Abstract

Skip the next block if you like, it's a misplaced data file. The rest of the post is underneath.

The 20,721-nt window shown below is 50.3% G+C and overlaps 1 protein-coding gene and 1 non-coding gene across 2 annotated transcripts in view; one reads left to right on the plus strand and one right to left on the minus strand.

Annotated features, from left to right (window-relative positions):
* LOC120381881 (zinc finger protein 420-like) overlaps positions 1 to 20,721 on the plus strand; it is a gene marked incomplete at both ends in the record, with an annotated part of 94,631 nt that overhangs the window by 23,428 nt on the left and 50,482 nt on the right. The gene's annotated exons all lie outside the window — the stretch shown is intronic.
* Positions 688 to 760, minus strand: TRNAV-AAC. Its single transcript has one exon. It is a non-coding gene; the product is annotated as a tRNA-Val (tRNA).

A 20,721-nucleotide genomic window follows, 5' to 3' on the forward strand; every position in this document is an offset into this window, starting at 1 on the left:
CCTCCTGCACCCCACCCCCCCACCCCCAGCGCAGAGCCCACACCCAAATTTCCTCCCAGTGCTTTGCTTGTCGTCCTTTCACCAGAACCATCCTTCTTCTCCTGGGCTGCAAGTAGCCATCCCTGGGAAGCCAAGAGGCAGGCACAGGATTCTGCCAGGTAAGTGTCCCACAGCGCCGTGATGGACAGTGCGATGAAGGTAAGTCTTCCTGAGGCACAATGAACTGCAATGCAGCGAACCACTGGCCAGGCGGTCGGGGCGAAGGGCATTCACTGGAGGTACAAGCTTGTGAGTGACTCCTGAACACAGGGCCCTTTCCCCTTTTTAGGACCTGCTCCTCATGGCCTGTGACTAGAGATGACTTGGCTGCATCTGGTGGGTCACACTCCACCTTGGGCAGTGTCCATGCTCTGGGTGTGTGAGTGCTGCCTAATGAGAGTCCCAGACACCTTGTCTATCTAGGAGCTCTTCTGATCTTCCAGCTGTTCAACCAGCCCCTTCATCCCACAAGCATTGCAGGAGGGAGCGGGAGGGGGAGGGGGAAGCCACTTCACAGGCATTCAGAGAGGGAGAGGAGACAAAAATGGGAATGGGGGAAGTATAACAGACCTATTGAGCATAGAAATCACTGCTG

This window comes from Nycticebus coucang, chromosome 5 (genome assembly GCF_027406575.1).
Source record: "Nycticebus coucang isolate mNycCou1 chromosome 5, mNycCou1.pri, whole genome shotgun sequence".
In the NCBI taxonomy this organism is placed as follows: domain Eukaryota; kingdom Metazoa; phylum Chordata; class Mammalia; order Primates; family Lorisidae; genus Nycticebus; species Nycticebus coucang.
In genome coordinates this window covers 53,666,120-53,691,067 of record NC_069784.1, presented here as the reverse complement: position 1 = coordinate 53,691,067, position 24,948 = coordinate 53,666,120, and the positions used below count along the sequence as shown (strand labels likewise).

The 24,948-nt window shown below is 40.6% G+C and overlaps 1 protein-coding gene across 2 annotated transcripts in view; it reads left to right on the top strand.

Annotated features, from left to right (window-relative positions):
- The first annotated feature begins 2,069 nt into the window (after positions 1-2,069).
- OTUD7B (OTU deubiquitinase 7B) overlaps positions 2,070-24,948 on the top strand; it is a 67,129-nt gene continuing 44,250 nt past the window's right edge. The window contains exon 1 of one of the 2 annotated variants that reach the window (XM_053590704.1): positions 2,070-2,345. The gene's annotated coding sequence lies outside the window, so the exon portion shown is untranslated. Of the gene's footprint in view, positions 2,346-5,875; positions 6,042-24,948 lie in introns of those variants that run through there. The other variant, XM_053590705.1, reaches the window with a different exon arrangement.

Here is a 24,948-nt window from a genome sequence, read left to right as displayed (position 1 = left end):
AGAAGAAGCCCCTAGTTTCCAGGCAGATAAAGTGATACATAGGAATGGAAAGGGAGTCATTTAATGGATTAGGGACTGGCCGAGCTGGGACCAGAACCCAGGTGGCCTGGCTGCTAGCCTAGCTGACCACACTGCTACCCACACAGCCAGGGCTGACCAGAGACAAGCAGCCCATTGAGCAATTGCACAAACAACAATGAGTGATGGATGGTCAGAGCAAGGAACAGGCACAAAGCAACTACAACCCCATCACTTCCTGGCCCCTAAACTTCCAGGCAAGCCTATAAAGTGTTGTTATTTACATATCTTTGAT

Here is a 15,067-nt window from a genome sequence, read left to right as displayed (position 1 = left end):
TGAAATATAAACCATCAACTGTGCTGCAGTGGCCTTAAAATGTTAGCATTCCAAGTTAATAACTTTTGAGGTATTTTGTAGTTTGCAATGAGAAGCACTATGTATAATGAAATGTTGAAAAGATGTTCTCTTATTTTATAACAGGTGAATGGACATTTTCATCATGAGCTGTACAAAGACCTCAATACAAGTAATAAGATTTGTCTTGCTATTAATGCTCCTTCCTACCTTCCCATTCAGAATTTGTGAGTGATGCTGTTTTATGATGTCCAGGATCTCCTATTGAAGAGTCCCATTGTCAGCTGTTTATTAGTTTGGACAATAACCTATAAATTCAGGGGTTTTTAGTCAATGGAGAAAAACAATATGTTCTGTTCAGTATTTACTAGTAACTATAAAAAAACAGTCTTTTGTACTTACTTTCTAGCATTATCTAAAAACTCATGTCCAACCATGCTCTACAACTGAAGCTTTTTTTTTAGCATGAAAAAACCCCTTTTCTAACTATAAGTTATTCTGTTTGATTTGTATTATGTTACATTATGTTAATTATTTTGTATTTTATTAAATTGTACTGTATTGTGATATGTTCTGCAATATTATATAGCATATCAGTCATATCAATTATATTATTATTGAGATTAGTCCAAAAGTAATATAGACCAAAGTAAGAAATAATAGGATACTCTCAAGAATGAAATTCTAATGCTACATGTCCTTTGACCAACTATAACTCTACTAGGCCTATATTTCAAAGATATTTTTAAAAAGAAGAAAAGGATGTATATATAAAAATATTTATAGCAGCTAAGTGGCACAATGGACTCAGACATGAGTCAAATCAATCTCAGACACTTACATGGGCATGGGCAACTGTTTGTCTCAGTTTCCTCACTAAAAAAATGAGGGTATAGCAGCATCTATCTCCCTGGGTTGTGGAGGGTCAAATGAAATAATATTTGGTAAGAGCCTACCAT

The Neoproterozoic Franklin large igneous province on Victoria Island, Canada, is characterized by continental flood basalts and a sill-dominated feeder system. Field relationships indicate that fault-guided transfer zones allowed magma to jump up-section to form higher-level intrusions. Where sills connect to dikes and magmas moved up-section, roof and wall rocks are characterized by wide and intense contact-metamorphic haloes, consistent with throughflow of magma. The geometric constraints suggest that conduits may have opened episodically and then closed when magma pressure waned. The episodic nature of conduit opening events can explain the pulsed ascent of crystal slurries, and may also play a role in the deposition of Ni-sulfides.

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